President Obama recently had some remarks during a talk at the National Prayer Breakfast that has set off controversy among the Christian community. He was speaking about ISIS, or as he always calls by their other acronym ISIL (the Islamic State of Iraq and either Syria or Levant).
Reportedly, President Obama called this “a brutal vicious death cult that, in the name of religion, carries out unspeakable acts of barbarism.”
After the beheadings and ritualistic burnings that ISIS has carried out in the name of their cause, few in the west would disagree with this statement (although, amazingly to me, there are some who applaud these actions).
If President Obama would have left his statements at this, everyone at the National Prayer Breakfast would have gone home happy. But then he went on to ruin it for himself.
Just one breath later, the president added this, “Lest we get on our high horse and think that this is unique to some other place, remember that during the Crusades and Inquisition, people committed terrible deeds in the name of Christ.”
This last statement was not received so well. Both Protestant and Catholic leaders have denounced these words, calling them anything from “unfortunate”[i] to “insulting” and “pernicious.”[ii] No doubt almost every sincere Christian felt some type of offence at these words, myself included. However, from what I have read of the responses of Christian leaders in our country, it seems that the offence that I felt was different from what most have felt.
Every one of the responses that I have read from Christian leaders in our country have dismissed the statements of the president as unwarranted or as unfair, and some have denied that the church was ever involved in similar activities. I will not dispute the claims that the president’s remarks were unwise, but I think it does no good to deny that horrendous atrocities under the name of Jesus Christ have indeed taken place in history.
I agree with the words of Franklin Graham, president and CEO of the Billy Graham Evangelistic Association, when he wrote: “Mr. President — many people in history have used the name of Jesus Christ to accomplish evil things for their own desires. But Jesus taught peace, love and forgiveness. He came to give His life for the sins of mankind, not to take life.”
I have posted before about the Crusades, so I will not mention that again here, but concerning the Inquisition, the response from Bill Donohue, the president of the Catholic League was reportedly:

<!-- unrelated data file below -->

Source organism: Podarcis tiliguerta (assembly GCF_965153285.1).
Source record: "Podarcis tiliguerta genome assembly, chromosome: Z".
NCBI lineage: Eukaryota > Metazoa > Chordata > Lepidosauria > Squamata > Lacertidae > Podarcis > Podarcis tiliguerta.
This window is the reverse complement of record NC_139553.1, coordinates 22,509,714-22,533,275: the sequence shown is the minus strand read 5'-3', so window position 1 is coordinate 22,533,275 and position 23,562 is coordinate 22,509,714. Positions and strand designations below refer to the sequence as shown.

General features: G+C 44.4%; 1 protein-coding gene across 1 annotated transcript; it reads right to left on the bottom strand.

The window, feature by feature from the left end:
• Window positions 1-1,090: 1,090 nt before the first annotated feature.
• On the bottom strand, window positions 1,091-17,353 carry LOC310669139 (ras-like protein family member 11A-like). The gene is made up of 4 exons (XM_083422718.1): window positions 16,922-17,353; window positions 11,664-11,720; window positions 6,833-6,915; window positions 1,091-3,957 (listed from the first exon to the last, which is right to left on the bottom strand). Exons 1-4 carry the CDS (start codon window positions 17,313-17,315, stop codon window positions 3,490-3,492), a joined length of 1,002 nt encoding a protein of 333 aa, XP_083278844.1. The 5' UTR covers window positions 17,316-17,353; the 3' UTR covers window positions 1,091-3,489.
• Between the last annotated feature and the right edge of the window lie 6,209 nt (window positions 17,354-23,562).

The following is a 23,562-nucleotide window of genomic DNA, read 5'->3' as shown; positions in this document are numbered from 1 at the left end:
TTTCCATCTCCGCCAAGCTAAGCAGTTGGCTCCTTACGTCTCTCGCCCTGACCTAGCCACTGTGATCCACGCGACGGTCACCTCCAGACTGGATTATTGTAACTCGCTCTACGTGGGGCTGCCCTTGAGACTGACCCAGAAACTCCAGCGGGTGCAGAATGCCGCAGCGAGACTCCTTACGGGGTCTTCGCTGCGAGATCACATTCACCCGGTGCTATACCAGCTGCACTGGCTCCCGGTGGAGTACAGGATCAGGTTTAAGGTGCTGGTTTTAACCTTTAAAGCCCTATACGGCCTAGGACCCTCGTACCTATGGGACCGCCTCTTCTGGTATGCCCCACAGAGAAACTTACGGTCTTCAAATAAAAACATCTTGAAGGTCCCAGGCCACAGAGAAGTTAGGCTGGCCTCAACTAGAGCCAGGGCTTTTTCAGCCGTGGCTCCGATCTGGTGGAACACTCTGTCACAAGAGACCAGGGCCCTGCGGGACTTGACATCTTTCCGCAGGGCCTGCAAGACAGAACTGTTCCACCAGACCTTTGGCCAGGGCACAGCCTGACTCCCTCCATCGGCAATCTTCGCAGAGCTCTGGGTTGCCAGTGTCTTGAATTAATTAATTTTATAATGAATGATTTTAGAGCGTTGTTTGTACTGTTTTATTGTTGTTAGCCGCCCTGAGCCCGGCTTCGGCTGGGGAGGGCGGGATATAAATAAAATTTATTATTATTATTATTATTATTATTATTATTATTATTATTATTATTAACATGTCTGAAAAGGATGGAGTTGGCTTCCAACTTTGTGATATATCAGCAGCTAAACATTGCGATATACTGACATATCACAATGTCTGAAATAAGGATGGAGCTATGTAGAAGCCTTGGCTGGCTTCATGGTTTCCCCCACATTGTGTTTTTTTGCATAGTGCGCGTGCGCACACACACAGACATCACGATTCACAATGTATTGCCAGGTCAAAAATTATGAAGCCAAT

Regarding the other fable, the Inquisition, the Catholic Church had almost nothing to do with it.
The Church saw heretics as lost sheep who needed to be brought back into the fold. By contrast, secular authorities saw heresy as treason; anyone who questioned royal authority, or who challenged the idea that kingship was God-given, was guilty of a capital offense.
It was they — not the Church — who burned the heretics. Indeed, secular authorities blasted the Church for its weak role in the Inquisition.
It really is beyond me how Mr. Donohue could call the Inquisition a “fable.” Even he must not really believe that it really is a fable, since in the same breath he denies a significant role of the Catholic Church in the Inquisition.
But lest I, as a Protestant get on my own “high horse,” I see that in history, atrocities against others have also taken place by various leaders and churches of protestant denominations. Do an internet search of “Protestant Inquisition” if you do not believe me.
I agree that the words spoken by President Obama were ill-advised and unwise and did not take into account the differences in historical settings and culture, but we as Christians do not make things better by pretending everything done in the name of Jesus Christ has always been well intended and pure. We have our own house to attend to.
One of the things that I have always appreciated about the Bible is that it does not attempt to whitewash the lives of those who are considered “examples of faith.” A very obvious illustration of this was King David, who is called by God, “The man after my own heart.” Yet the historical account found of him in the Old Testament does nothing to try and hide his pernicious (to use Donohue’s word) affair with Bathsheba, the wife of the faithful servant Uriah, and the king’s subsequent murder of the husband in order to hide his own wrongdoing.
Nor will we ever progress in our Christian walk if we do not come face to face with our own iniquities. If we continue to plead innocent to wrong-doing when any fair reading of history will say otherwise, we will never move beyond past lessons left unlearned.
[i] Russell Moore, president of the Southern Baptist Ethics and Religious Liberty Commission
[ii] Bill Donohue, president of the Catholic League